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Time To Stop Indulging In Body Shaming

Posted: August 18, 2020

“Body Shaming” has been normalized so much that we have started to balance an individual’s talents to a shallow value system based on “looks.”

I was scrolling through my Facebook news feed recently when I came across an adolescent girl’s painting of a street light on the website of a well-known international organization. It struck me instantly. She was only 12 years old, but her brushstrokes were absolutely meticulous. Immediately, I thought that I needed to express my feeling and congratulate her.

The anonymity that encourages bullying

As I pressed on the comment section to write down my congratulatory message, I was blown away by the extent of negativity about the way she looked from other Facebook users! There were comments such as she looked like a mother, people not believing that she was only twelve years old and comments that indicated that the painting was edited and posted on the website.

It totally startled me that instead of focusing on such a beautiful work of art and appreciating talent, people had such horrendous things to say about her look or appearance. What was worse was that even ladies participated in this terrible act! I wondered what happened to sisterhood or women standing up for other girls? The saddest part was that they were making these snarky comments without even being aware that they were actually cyber bullying her.

How “body-shaming” has been normalized

I wondered why did they not realize that they were doing something wrong? Then it came to my mind that because it was so normal or typical! Just think, we frequently body shame our family members or friends on a daily basis whenever we meet them. It is common for us to say to our best friend in the university cafeteria, “Eat properly, no one wants to marry a bag of bones,” or “You better lose a couple of pounds this summer or your hippo ass won’t fit into a swimsuit,” to our favorite cousin.

But is this what should be the essence of a marriage or spending quality time with family- changing ourselves or the way we look so that others or the society accepts us? I had thought a good marriage depended being there for each other, supporting each other through thick and thin and spending quality time with family would entail listening to each other and having patience when things would not go according to plans!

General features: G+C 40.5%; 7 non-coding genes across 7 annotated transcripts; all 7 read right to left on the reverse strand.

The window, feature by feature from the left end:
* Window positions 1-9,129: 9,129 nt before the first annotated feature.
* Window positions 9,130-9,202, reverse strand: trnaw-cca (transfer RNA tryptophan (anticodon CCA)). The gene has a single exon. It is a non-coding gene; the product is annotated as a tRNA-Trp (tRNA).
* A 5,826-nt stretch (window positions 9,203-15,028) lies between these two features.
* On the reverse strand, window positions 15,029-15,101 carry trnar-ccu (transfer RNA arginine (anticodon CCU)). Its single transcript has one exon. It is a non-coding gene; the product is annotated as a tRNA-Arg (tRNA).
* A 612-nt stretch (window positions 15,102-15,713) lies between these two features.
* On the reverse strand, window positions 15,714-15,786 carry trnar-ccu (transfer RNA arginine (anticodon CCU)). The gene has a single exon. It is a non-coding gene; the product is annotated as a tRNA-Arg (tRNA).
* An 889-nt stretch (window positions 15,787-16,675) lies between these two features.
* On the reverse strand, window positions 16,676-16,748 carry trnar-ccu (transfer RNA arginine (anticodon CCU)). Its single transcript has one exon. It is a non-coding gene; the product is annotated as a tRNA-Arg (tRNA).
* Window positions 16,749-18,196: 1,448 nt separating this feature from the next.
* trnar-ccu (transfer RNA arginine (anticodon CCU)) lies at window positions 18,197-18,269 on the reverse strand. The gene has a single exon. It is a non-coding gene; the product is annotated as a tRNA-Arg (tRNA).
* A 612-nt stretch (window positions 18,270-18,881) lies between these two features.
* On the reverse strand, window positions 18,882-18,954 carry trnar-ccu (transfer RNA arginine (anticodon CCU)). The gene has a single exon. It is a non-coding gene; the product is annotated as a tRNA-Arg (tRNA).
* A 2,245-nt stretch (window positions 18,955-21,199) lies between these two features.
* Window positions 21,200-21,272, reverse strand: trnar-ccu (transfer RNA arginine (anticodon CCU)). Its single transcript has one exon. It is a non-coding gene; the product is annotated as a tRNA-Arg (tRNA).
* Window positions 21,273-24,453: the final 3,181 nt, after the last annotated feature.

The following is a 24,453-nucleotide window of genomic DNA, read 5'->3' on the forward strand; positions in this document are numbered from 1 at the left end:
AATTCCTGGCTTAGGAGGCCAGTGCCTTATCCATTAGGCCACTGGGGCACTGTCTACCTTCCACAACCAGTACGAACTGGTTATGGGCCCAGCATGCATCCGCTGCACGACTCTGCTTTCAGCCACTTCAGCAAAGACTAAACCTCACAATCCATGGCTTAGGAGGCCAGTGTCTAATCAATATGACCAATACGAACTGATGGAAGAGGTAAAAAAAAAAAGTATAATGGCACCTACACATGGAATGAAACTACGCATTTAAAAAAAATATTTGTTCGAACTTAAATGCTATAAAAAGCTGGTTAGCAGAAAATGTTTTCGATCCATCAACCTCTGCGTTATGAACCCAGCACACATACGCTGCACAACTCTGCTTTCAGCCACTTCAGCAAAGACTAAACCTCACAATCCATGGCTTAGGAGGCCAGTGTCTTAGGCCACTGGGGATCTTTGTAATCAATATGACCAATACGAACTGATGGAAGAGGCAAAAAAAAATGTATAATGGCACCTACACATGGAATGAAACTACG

What I am trying to convey is that, “body shaming” has become a part of our every day life. We brush our teeth every day, we go to work every day, we also directly or indirectly body shame those who are surrounding us without a thought about implications.

Re-defining “preset”notions of beauty

The unfortunate truth is that now a days, both men and women are doing it because it has become such an acceptable norm. We think that it is normal and an acceptable behavior to comment on another person’s body weight, features, skin tone, hair color and what not. But is such an act really acceptable?

Basic manners teach us to treat everyone equally despite differences in our race, culture and religion so why do we judge physical appearances or looks differently and participate in passing snarky comments when someone’s features do not meet our usual standards or requirements?

It is high time that we stop body shaming for the sake of our future generations because by doing it not only are we going to box their lives but we would also cut their wings which will not allow them to be open, free and develop the ability to accept and love themselves as they are.

We must realize that what we have been doing unintentionally is truly wrong and unacceptable because not only are we hurting others with our action but also demonstrating that we have not become truly civilized yet. The world has plenty of problems already, let us try to accept and embrace each other because celebrating diversity is unity.

Image source: Pexels

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A full time mother with passion for writing. Graduate in Sociology from the University of

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